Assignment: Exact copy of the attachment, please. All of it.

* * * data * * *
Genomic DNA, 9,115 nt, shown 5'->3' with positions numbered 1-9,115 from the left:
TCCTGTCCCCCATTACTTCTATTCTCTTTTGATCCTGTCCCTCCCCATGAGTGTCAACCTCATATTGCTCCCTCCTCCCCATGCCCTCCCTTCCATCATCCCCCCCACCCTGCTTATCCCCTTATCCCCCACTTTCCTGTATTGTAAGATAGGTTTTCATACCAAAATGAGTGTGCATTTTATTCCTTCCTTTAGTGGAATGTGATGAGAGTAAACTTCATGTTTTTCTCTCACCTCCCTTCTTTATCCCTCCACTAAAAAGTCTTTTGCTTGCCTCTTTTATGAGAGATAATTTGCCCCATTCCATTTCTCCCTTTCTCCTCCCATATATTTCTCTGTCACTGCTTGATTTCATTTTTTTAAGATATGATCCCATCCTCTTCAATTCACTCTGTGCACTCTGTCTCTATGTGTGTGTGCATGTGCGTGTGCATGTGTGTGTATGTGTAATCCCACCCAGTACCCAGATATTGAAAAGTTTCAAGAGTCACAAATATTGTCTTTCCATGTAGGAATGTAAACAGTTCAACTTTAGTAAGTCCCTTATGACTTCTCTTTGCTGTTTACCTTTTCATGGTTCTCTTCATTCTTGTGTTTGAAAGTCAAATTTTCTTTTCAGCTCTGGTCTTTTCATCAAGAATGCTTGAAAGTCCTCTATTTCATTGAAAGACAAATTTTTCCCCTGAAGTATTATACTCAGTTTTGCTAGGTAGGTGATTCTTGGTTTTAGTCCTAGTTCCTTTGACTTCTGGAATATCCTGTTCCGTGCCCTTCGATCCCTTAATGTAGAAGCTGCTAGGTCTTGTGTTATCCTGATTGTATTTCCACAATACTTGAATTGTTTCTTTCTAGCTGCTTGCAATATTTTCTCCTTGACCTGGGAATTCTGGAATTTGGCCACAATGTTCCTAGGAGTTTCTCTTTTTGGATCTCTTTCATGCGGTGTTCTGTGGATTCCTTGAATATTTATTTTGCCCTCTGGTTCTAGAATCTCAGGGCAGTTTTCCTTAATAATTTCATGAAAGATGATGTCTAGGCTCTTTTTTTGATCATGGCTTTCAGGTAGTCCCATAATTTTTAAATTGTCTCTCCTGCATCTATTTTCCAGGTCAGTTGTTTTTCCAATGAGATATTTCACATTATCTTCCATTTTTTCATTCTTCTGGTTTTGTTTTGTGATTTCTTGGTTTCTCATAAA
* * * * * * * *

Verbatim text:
Genomic DNA, 9,115 nt, shown 5'->3' with positions numbered 1-9,115 from the left:
TCCTGTCCCCCATTACTTCTATTCTCTTTTGATCCTGTCCCTCCCCATGAGTGTCAACCTCATATTGCTCCCTCCTCCCCATGCCCTCCCTTCCATCATCCCCCCCACCCTGCTTATCCCCTTATCCCCCACTTTCCTGTATTGTAAGATAGGTTTTCATACCAAAATGAGTGTGCATTTTATTCCTTCCTTTAGTGGAATGTGATGAGAGTAAACTTCATGTTTTTCTCTCACCTCCCTTCTTTATCCCTCCACTAAAAAGTCTTTTGCTTGCCTCTTTTATGAGAGATAATTTGCCCCATTCCATTTCTCCCTTTCTCCTCCCATATATTTCTCTGTCACTGCTTGATTTCATTTTTTTAAGATATGATCCCATCCTCTTCAATTCACTCTGTGCACTCTGTCTCTATGTGTGTGTGCATGTGCGTGTGCATGTGTGTGTATGTGTAATCCCACCCAGTACCCAGATATTGAAAAGTTTCAAGAGTCACAAATATTGTCTTTCCATGTAGGAATGTAAACAGTTCAACTTTAGTAAGTCCCTTATGACTTCTCTTTGCTGTTTACCTTTTCATGGTTCTCTTCATTCTTGTGTTTGAAAGTCAAATTTTCTTTTCAGCTCTGGTCTTTTCATCAAGAATGCTTGAAAGTCCTCTATTTCATTGAAAGACAAATTTTTCCCCTGAAGTATTATACTCAGTTTTGCTAGGTAGGTGATTCTTGGTTTTAGTCCTAGTTCCTTTGACTTCTGGAATATCCTGTTCCGTGCCCTTCGATCCCTTAATGTAGAAGCTGCTAGGTCTTGTGTTATCCTGATTGTATTTCCACAATACTTGAATTGTTTCTTTCTAGCTGCTTGCAATATTTTCTCCTTGACCTGGGAATTCTGGAATTTGGCCACAATGTTCCTAGGAGTTTCTCTTTTTGGATCTCTTTCATGCGGTGTTCTGTGGATTCCTTGAATATTTATTTTGCCCTCTGGTTCTAGAATCTCAGGGCAGTTTTCCTTAATAATTTCATGAAAGATGATGTCTAGGCTCTTTTTTTGATCATGGCTTTCAGGTAGTCCCATAATTTTTAAATTGTCTCTCCTGCATCTATTTTCCAGGTCAGTTGTTTTTCCAATGAGATATTTCACATTATCTTCCATTTTTTCATTCTTCTGGTTTTGTTTTGTGATTTCTTGGTTTCTCATAAA